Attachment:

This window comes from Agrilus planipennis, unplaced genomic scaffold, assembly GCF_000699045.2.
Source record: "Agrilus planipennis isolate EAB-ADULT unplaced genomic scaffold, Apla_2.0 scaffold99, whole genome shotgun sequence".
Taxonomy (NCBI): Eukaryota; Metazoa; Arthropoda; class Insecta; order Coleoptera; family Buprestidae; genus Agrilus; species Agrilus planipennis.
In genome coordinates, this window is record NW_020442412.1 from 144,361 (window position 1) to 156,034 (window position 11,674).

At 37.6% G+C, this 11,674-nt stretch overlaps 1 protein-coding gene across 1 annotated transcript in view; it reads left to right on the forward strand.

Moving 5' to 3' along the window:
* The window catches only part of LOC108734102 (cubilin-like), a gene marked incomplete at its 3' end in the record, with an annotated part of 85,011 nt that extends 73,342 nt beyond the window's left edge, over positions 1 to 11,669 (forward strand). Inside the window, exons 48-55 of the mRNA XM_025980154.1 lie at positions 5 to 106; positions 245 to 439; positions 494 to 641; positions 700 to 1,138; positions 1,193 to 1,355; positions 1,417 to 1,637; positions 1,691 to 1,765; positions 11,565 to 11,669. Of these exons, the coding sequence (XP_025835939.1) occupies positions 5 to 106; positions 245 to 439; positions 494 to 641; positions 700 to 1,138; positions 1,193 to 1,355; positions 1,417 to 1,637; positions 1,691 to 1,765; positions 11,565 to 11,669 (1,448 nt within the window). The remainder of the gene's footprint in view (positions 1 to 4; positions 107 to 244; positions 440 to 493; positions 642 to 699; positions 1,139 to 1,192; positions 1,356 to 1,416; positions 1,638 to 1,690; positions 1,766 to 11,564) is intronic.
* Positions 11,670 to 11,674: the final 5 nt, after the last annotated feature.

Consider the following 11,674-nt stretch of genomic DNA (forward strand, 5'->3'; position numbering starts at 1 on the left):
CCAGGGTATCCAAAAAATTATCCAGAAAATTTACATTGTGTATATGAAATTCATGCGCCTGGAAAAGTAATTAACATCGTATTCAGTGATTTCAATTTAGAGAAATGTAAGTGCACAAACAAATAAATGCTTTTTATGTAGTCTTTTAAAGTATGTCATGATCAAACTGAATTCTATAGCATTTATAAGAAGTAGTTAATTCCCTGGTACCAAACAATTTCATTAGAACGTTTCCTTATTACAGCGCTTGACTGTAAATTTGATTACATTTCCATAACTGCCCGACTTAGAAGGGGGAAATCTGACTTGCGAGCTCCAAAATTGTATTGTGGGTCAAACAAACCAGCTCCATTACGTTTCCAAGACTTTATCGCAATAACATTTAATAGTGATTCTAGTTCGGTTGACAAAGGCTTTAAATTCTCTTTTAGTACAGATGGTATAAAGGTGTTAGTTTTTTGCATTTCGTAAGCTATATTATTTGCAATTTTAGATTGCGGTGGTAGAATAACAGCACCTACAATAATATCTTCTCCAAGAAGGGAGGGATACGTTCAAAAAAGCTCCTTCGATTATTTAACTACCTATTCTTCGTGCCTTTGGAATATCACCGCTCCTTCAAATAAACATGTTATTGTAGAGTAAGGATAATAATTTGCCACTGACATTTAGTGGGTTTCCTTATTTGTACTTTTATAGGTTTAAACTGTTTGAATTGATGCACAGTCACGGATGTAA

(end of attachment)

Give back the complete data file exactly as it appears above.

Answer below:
This window comes from Agrilus planipennis, unplaced genomic scaffold, assembly GCF_000699045.2.
Source record: "Agrilus planipennis isolate EAB-ADULT unplaced genomic scaffold, Apla_2.0 scaffold99, whole genome shotgun sequence".
Taxonomy (NCBI): Eukaryota; Metazoa; Arthropoda; class Insecta; order Coleoptera; family Buprestidae; genus Agrilus; species Agrilus planipennis.
In genome coordinates, this window is record NW_020442412.1 from 144,361 (window position 1) to 156,034 (window position 11,674).

At 37.6% G+C, this 11,674-nt stretch overlaps 1 protein-coding gene across 1 annotated transcript in view; it reads left to right on the forward strand.

Moving 5' to 3' along the window:
* The window catches only part of LOC108734102 (cubilin-like), a gene marked incomplete at its 3' end in the record, with an annotated part of 85,011 nt that extends 73,342 nt beyond the window's left edge, over positions 1 to 11,669 (forward strand). Inside the window, exons 48-55 of the mRNA XM_025980154.1 lie at positions 5 to 106; positions 245 to 439; positions 494 to 641; positions 700 to 1,138; positions 1,193 to 1,355; positions 1,417 to 1,637; positions 1,691 to 1,765; positions 11,565 to 11,669. Of these exons, the coding sequence (XP_025835939.1) occupies positions 5 to 106; positions 245 to 439; positions 494 to 641; positions 700 to 1,138; positions 1,193 to 1,355; positions 1,417 to 1,637; positions 1,691 to 1,765; positions 11,565 to 11,669 (1,448 nt within the window). The remainder of the gene's footprint in view (positions 1 to 4; positions 107 to 244; positions 440 to 493; positions 642 to 699; positions 1,139 to 1,192; positions 1,356 to 1,416; positions 1,638 to 1,690; positions 1,766 to 11,564) is intronic.
* Positions 11,670 to 11,674: the final 5 nt, after the last annotated feature.

Consider the following 11,674-nt stretch of genomic DNA (forward strand, 5'->3'; position numbering starts at 1 on the left):
CCAGGGTATCCAAAAAATTATCCAGAAAATTTACATTGTGTATATGAAATTCATGCGCCTGGAAAAGTAATTAACATCGTATTCAGTGATTTCAATTTAGAGAAATGTAAGTGCACAAACAAATAAATGCTTTTTATGTAGTCTTTTAAAGTATGTCATGATCAAACTGAATTCTATAGCATTTATAAGAAGTAGTTAATTCCCTGGTACCAAACAATTTCATTAGAACGTTTCCTTATTACAGCGCTTGACTGTAAATTTGATTACATTTCCATAACTGCCCGACTTAGAAGGGGGAAATCTGACTTGCGAGCTCCAAAATTGTATTGTGGGTCAAACAAACCAGCTCCATTACGTTTCCAAGACTTTATCGCAATAACATTTAATAGTGATTCTAGTTCGGTTGACAAAGGCTTTAAATTCTCTTTTAGTACAGATGGTATAAAGGTGTTAGTTTTTTGCATTTCGTAAGCTATATTATTTGCAATTTTAGATTGCGGTGGTAGAATAACAGCACCTACAATAATATCTTCTCCAAGAAGGGAGGGATACGTTCAAAAAAGCTCCTTCGATTATTTAACTACCTATTCTTCGTGCCTTTGGAATATCACCGCTCCTTCAAATAAACATGTTATTGTAGAGTAAGGATAATAATTTGCCACTGACATTTAGTGGGTTTCCTTATTTGTACTTTTATAGGTTTAAACTGTTTGAATTGATGCACAGTCACGGATGTAA